Need Recommendations for Novels Featuring Characters Going through Crisis of Faith

I’ve recently came up with an idea for a project I want to work on very soon, but in order to start it, I need to read at least seven novels that feature at least one character (not necessarily the protagonist, though that would be preferable) who struggle to retain belief in God.

Any novel from any genre is appropriate and they can be old or new. Self-published, traditional published, and indie published novels are all acceptable, too, as are ebooks and print books. I don’t care who the author is, either. The only other limitation I must add is that the novels must be written in English (it’s the only language I can read well, though I can read a little bit of Spanish). You can even recommend your own novel, if you want.

As long as the novel features at least one character who struggles to retain belief in God (the resolution to that struggle is irrelevant), I’ll read it.


Writing as a Path to Honesty

Inspired by a recent post by Jeff Goins, I thought I’d share my reasons for why I write:

One thing of my personal goals is to see the world as clearly as I possibly can. It’s not possible to view the world objectively, of course. I have too much baggage — prejudices, biases, beliefs, and cultural conditioning — to claim that I can do that.

Still, it’s always possible to see the world more clearly. Seeing the world clearly requires challenging our prejudices, biases, beliefs, and cultural conditioning. It requires the ability to say, “I am wrong.” More importantly, it requires changing our beliefs and behavior when proven wrong.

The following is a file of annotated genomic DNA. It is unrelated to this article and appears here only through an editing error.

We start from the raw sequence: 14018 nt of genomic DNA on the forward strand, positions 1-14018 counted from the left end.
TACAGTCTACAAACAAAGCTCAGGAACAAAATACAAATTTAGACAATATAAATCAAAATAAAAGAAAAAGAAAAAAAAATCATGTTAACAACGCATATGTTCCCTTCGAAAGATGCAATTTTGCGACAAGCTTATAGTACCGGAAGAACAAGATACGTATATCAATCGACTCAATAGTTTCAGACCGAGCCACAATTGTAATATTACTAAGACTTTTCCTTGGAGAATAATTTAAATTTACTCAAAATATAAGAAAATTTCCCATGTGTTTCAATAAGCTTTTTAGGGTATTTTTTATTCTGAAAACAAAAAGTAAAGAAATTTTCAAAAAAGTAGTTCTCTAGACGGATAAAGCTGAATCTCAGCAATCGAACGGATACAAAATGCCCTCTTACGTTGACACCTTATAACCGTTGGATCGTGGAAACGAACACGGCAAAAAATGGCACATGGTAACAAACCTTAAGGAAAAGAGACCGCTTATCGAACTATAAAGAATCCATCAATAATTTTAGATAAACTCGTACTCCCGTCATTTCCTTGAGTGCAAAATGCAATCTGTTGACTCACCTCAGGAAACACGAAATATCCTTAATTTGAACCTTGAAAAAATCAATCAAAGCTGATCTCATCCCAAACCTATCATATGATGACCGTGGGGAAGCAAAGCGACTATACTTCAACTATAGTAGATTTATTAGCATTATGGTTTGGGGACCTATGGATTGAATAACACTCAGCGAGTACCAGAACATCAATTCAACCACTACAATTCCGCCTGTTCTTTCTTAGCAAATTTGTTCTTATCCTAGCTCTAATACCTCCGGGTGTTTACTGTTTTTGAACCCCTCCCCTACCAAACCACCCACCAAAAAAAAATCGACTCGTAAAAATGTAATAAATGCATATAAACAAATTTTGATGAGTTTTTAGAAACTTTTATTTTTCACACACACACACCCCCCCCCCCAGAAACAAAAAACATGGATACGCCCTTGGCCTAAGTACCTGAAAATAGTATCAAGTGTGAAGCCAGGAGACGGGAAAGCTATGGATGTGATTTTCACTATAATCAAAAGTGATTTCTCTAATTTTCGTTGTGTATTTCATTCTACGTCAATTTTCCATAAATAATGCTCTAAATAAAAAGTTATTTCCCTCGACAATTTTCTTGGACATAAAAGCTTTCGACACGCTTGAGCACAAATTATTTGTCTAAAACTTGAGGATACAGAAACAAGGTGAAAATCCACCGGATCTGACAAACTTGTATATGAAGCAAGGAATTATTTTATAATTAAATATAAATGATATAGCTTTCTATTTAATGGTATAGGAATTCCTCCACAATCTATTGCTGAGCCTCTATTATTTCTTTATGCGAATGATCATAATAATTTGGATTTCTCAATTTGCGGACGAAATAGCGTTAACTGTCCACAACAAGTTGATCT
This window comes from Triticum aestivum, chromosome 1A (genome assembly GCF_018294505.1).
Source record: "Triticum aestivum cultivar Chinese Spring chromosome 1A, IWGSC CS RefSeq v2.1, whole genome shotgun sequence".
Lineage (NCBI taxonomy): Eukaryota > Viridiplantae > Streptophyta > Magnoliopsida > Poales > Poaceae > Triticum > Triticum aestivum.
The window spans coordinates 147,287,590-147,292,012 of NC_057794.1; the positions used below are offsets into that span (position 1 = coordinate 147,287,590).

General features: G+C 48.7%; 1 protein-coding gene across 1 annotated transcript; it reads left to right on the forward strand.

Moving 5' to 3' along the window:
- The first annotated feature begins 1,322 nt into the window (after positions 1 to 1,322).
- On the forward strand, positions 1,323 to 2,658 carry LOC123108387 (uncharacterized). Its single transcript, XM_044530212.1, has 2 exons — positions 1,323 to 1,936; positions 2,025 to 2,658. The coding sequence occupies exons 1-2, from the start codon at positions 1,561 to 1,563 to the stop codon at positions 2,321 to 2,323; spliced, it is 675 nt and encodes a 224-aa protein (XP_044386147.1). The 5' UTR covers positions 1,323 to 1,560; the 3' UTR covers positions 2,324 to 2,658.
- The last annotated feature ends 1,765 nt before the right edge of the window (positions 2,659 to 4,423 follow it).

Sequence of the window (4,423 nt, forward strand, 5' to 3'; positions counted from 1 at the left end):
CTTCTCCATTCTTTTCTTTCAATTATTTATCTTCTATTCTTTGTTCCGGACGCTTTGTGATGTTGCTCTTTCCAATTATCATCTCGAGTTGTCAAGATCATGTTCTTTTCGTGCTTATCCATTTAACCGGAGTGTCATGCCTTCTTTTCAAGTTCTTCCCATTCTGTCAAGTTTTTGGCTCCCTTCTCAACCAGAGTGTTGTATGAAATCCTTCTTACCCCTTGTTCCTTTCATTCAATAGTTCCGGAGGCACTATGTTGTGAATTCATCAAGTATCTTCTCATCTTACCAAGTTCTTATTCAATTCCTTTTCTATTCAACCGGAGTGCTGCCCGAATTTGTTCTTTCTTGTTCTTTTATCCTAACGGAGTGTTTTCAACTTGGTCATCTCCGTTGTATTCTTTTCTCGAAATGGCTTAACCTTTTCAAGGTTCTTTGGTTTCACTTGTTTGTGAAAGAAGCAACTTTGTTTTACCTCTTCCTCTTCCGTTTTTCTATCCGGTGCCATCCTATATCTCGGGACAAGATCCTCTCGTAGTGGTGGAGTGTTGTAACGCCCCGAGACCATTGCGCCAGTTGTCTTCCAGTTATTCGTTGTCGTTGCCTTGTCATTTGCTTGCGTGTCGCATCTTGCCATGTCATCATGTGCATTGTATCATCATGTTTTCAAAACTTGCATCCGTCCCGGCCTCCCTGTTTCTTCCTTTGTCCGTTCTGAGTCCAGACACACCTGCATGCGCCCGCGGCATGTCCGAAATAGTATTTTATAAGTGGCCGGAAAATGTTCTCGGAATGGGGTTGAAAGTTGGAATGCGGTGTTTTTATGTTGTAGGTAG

How does writing tie into this?

Good writing challenges us. It makes us rethink how we view ourselves and the world. In good writing — whether fiction, nonfiction, poetry, or some other form — we are forced to look at things through a point of view that is different from our own, sometimes radically so, and when we finish reading it, we can’t just go back to looking at the world the same way we did before. Even if we disagree with it, it nonetheless changes how we view the world, if only in subtle ways.

Reading good writing is a powerful experience, but I believe it is more important to write something powerful. When I write, it is primarily for myself, even if I plan to show it to other people. I usually don’t know what I may learn from any given project. My writing is the teacher and I am the student, in other words. Even a simple short story can teach me something new or profound.

When I write, I try not to let my baggage influence the story’s direction. During the editing phase, I will think deeply about the story’s plot and pacing and will make changes as necessary, but during the writing phase, I try to keep my influence on the story and characters to a bare minimum.

Thus, by taking a mostly hands-off approach to writing, I end up with what I believe is a more honest story. It will not always confirm my own beliefs and prejudices. But it will help me see the world more clearly.

This is why I write. This is why I will always write.